How HIPAA Can Affect Your Tennessee Medical Malpractice Case
Medical privacy is an important concern for many Tennessee residents. That is why a federal law known as HIPAA–the Health Insurance Portability and Accountability Act–requires all physicians and hospitals in Tennessee to maintain the confidentiality of their patients’ health-related information. Among other things, a health care provider cannot disclose protected information without the patient’s express written authorization, subject to certain exceptions.
TN Supreme Court Reinstates Widow’s Lawsuit Over Husband’s Suicide
One of those exceptions was the subject of an ongoing Tennessee medical malpractice and wrongful death lawsuit. While HIPAA is supposed to protect patients, the defendant physician here tried to use medical privacy as an excuse to dismiss the plaintiff’s case on technicality. Fortunately, the Tennessee Supreme Court rejected this legal trickery and allowed the underlying lawsuit to proceed.
The plaintiff in this case is the widow of a man who committed suicide while under the defendant’s psychiatric care. The widow’s lawsuit alleges the defendant’s negligence led to her husband’s death. Although the suicide took place at a hospital, the physician is the only defendant named in the lawsuit.
This is a critical fact because of how Tennessee’s medical malpractice law works. Unlike other types of personal injury claims, a malpractice plaintiff must first provide “pre-suit notice” to all health care providers who may be named as defendants. This notice must include a “HIPAA compliant medical authorization permitting the provider receiving the notice to obtain complete medical records from each other provider being sent a notice.”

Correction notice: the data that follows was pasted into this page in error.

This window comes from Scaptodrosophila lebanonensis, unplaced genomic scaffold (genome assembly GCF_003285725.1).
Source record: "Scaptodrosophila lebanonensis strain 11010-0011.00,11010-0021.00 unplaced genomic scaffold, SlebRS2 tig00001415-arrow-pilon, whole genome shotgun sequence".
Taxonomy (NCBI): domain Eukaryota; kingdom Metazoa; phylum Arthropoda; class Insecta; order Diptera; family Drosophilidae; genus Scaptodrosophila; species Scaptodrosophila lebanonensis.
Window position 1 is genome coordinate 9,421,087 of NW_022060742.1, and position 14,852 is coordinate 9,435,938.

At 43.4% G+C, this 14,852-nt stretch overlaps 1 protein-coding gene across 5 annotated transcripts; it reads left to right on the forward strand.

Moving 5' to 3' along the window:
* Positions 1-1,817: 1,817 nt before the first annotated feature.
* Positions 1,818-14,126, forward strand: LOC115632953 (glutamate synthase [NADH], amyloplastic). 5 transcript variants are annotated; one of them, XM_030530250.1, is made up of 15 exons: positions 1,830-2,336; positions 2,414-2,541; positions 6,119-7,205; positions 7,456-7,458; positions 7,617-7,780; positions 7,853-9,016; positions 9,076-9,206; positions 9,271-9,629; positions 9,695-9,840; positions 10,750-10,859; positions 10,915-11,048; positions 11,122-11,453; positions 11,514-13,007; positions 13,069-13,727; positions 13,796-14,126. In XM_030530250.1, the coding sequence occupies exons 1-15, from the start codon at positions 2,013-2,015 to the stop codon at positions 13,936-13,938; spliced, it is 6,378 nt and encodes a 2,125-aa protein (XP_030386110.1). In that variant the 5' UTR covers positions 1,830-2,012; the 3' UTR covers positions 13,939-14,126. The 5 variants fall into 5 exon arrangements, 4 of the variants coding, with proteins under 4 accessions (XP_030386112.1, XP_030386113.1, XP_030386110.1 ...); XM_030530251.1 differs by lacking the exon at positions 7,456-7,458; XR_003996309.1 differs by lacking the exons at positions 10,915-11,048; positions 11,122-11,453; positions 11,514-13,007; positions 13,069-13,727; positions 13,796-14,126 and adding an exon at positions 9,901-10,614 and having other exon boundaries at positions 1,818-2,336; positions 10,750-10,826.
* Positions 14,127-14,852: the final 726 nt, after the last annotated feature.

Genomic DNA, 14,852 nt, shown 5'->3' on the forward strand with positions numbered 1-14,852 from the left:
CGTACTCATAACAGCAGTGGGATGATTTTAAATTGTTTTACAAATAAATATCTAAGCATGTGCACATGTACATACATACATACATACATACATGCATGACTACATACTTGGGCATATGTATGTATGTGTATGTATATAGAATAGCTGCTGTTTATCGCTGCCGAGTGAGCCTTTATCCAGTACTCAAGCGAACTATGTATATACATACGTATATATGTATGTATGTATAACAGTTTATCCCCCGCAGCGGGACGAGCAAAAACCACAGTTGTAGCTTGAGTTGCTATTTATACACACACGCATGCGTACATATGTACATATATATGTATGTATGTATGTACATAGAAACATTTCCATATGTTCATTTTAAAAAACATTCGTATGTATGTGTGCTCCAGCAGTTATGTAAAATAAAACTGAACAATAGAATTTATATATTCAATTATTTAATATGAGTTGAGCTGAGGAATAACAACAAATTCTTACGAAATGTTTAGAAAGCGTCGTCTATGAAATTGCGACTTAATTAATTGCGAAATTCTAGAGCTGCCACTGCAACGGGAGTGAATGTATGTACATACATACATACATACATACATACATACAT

In plain English, if you plan to sue multiple doctors for malpractice, Tennessee law says they have the right to request your medical records from one another for purposes of preparing a defense. You must give written authorization to all of the doctors so that this exchange of medical records does not violate HIPAA.
But in this case, there was only one doctor, so the plaintiff never provided a HIPAA-compliant authorization. Nevertheless, the defendant argued the plaintiff failed to strictly comply with the pre-suit notice requirements of Tennessee law and moved to dismiss the case. The lower courts sided with the defendant.
But the Tennessee Supreme Court did not. In a unanimous opinion, the justices said the HIPAA authorization requirement “does not apply here, where only a single healthcare provider received pre-suit notice as a potential defendant.” The Court noted that HIPAA regulations already allow a health care provider to “use or disclose protected health information” for “health care operations” without a patient’s express consent. In this context, “health care operations” includes “arranging for legal services.” So the defendant here did not require a HIPAA authorization from the plaintiff to disclose medical records to his own counsel in order to prepare a defense.
Get Help From a Tennessee Personal Injury Attorney
Cases involving medical negligence are often the most complex types of personal injury claims, in no small part because of the additional pre-lawsuit requirements imposed by Tennessee law. This is why you should speak with a qualified Knoxville personal injury lawyer as soon as possible if you have reason to suspect you are a victim of malpractice. Contact the offices of Fox, Farley, Willis & Burnette, Attorneys at Law, to schedule a consultation with one of our lawyers today.